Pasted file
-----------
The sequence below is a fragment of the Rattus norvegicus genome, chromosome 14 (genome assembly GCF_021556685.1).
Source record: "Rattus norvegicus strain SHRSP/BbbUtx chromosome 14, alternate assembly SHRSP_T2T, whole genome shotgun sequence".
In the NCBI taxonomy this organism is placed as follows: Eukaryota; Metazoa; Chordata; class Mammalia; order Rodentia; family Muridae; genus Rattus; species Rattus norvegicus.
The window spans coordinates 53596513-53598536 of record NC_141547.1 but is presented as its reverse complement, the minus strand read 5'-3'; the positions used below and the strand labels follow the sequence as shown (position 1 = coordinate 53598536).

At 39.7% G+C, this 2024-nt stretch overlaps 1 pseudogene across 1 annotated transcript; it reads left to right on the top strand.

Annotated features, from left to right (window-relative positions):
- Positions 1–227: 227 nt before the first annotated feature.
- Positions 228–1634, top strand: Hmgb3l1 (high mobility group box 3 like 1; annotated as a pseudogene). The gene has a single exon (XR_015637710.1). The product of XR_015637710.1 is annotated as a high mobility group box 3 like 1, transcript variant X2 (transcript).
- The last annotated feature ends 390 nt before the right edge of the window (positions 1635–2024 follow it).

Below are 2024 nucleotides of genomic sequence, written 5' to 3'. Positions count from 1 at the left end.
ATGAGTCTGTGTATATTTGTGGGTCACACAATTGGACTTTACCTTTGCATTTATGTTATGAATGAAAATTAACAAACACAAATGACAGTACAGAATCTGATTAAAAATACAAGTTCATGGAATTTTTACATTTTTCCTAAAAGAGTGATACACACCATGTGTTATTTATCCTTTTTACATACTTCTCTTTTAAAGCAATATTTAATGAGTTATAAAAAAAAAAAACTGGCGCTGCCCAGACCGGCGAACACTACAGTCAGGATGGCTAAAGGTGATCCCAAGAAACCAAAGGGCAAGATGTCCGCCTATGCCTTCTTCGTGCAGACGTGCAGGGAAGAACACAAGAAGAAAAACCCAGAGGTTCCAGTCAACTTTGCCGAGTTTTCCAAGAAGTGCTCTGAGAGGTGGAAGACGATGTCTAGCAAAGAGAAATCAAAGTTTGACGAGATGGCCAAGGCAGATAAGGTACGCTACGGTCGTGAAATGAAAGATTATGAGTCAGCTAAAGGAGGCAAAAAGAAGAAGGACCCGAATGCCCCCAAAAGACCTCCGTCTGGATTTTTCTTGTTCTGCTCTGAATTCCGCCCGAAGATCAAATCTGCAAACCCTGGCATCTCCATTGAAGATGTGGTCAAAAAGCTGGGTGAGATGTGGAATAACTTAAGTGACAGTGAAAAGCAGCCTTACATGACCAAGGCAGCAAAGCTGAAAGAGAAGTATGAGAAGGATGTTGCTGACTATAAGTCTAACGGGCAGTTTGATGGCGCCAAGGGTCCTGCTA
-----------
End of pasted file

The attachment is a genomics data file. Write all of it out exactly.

The sequence below is a fragment of the Rattus norvegicus genome, chromosome 14 (genome assembly GCF_021556685.1).
Source record: "Rattus norvegicus strain SHRSP/BbbUtx chromosome 14, alternate assembly SHRSP_T2T, whole genome shotgun sequence".
In the NCBI taxonomy this organism is placed as follows: Eukaryota; Metazoa; Chordata; class Mammalia; order Rodentia; family Muridae; genus Rattus; species Rattus norvegicus.
The window spans coordinates 53596513-53598536 of record NC_141547.1 but is presented as its reverse complement, the minus strand read 5'-3'; the positions used below and the strand labels follow the sequence as shown (position 1 = coordinate 53598536).

At 39.7% G+C, this 2024-nt stretch overlaps 1 pseudogene across 1 annotated transcript; it reads left to right on the top strand.

Annotated features, from left to right (window-relative positions):
- Positions 1–227: 227 nt before the first annotated feature.
- Positions 228–1634, top strand: Hmgb3l1 (high mobility group box 3 like 1; annotated as a pseudogene). The gene has a single exon (XR_015637710.1). The product of XR_015637710.1 is annotated as a high mobility group box 3 like 1, transcript variant X2 (transcript).
- The last annotated feature ends 390 nt before the right edge of the window (positions 1635–2024 follow it).

Below are 2024 nucleotides of genomic sequence, written 5' to 3'. Positions count from 1 at the left end.
ATGAGTCTGTGTATATTTGTGGGTCACACAATTGGACTTTACCTTTGCATTTATGTTATGAATGAAAATTAACAAACACAAATGACAGTACAGAATCTGATTAAAAATACAAGTTCATGGAATTTTTACATTTTTCCTAAAAGAGTGATACACACCATGTGTTATTTATCCTTTTTACATACTTCTCTTTTAAAGCAATATTTAATGAGTTATAAAAAAAAAAAACTGGCGCTGCCCAGACCGGCGAACACTACAGTCAGGATGGCTAAAGGTGATCCCAAGAAACCAAAGGGCAAGATGTCCGCCTATGCCTTCTTCGTGCAGACGTGCAGGGAAGAACACAAGAAGAAAAACCCAGAGGTTCCAGTCAACTTTGCCGAGTTTTCCAAGAAGTGCTCTGAGAGGTGGAAGACGATGTCTAGCAAAGAGAAATCAAAGTTTGACGAGATGGCCAAGGCAGATAAGGTACGCTACGGTCGTGAAATGAAAGATTATGAGTCAGCTAAAGGAGGCAAAAAGAAGAAGGACCCGAATGCCCCCAAAAGACCTCCGTCTGGATTTTTCTTGTTCTGCTCTGAATTCCGCCCGAAGATCAAATCTGCAAACCCTGGCATCTCCATTGAAGATGTGGTCAAAAAGCTGGGTGAGATGTGGAATAACTTAAGTGACAGTGAAAAGCAGCCTTACATGACCAAGGCAGCAAAGCTGAAAGAGAAGTATGAGAAGGATGTTGCTGACTATAAGTCTAACGGGCAGTTTGATGGCGCCAAGGGTCCTGCTA